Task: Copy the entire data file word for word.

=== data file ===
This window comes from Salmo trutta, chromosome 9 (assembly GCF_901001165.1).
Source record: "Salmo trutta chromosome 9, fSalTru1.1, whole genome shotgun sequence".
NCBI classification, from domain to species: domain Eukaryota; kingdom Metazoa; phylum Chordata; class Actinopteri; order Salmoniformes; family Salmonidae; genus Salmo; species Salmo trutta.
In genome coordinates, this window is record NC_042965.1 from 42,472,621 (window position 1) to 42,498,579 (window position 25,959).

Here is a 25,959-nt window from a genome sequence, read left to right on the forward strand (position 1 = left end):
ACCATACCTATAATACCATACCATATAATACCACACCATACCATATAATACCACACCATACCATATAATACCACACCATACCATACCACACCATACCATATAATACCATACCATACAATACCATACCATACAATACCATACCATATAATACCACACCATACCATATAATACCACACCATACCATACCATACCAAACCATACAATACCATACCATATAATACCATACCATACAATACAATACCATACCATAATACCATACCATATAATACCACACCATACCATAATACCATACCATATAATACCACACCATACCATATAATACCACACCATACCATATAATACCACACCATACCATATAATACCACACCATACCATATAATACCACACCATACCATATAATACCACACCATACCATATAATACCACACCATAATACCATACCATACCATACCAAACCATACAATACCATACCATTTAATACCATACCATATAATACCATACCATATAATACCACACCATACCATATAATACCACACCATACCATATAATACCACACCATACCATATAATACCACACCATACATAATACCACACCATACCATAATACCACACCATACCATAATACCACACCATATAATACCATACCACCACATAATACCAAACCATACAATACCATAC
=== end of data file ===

This window comes from Salmo trutta, chromosome 9 (assembly GCF_901001165.1).
Source record: "Salmo trutta chromosome 9, fSalTru1.1, whole genome shotgun sequence".
NCBI classification, from domain to species: domain Eukaryota; kingdom Metazoa; phylum Chordata; class Actinopteri; order Salmoniformes; family Salmonidae; genus Salmo; species Salmo trutta.
In genome coordinates, this window is record NC_042965.1 from 42,472,621 (window position 1) to 42,498,579 (window position 25,959).

Here is a 25,959-nt window from a genome sequence, read left to right on the forward strand (position 1 = left end):
ACCATACCTATAATACCATACCATATAATACCACACCATACCATATAATACCACACCATACCATATAATACCACACCATACCATACCACACCATACCATATAATACCATACCATACAATACCATACCATACAATACCATACCATATAATACCACACCATACCATATAATACCACACCATACCATACCATACCAAACCATACAATACCATACCATATAATACCATACCATACAATACAATACCATACCATAATACCATACCATATAATACCACACCATACCATAATACCATACCATATAATACCACACCATACCATATAATACCACACCATACCATATAATACCACACCATACCATATAATACCACACCATACCATATAATACCACACCATACCATATAATACCACACCATACCATATAATACCACACCATAATACCATACCATACCATACCAAACCATACAATACCATACCATTTAATACCATACCATATAATACCATACCATATAATACCACACCATACCATATAATACCACACCATACCATATAATACCACACCATACCATATAATACCACACCATACATAATACCACACCATACCATAATACCACACCATACCATAATACCACACCATATAATACCATACCACCACATAATACCAAACCATACAATACCATAC